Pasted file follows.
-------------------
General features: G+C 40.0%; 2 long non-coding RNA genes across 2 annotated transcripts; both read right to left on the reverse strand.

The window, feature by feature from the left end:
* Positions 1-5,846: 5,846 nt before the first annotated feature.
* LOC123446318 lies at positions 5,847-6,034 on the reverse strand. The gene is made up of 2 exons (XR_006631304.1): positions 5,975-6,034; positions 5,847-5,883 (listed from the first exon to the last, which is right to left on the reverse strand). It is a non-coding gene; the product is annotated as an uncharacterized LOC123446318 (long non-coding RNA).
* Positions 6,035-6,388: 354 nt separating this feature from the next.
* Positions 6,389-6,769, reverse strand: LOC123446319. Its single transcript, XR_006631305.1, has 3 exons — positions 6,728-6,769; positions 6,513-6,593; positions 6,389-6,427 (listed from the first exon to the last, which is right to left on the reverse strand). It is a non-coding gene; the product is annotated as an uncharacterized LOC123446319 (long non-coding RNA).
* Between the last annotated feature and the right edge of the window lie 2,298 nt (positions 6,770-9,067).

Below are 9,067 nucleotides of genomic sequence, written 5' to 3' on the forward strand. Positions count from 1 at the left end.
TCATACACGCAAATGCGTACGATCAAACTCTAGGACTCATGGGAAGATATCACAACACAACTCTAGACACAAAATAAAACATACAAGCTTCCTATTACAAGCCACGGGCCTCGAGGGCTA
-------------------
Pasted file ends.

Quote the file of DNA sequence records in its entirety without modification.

General features: G+C 40.0%; 2 long non-coding RNA genes across 2 annotated transcripts; both read right to left on the reverse strand.

The window, feature by feature from the left end:
* Positions 1-5,846: 5,846 nt before the first annotated feature.
* LOC123446318 lies at positions 5,847-6,034 on the reverse strand. The gene is made up of 2 exons (XR_006631304.1): positions 5,975-6,034; positions 5,847-5,883 (listed from the first exon to the last, which is right to left on the reverse strand). It is a non-coding gene; the product is annotated as an uncharacterized LOC123446318 (long non-coding RNA).
* Positions 6,035-6,388: 354 nt separating this feature from the next.
* Positions 6,389-6,769, reverse strand: LOC123446319. Its single transcript, XR_006631305.1, has 3 exons — positions 6,728-6,769; positions 6,513-6,593; positions 6,389-6,427 (listed from the first exon to the last, which is right to left on the reverse strand). It is a non-coding gene; the product is annotated as an uncharacterized LOC123446319 (long non-coding RNA).
* Between the last annotated feature and the right edge of the window lie 2,298 nt (positions 6,770-9,067).

Below are 9,067 nucleotides of genomic sequence, written 5' to 3' on the forward strand. Positions count from 1 at the left end.
TCATACACGCAAATGCGTACGATCAAACTCTAGGACTCATGGGAAGATATCACAACACAACTCTAGACACAAAATAAAACATACAAGCTTCCTATTACAAGCCACGGGCCTCGAGGGCTA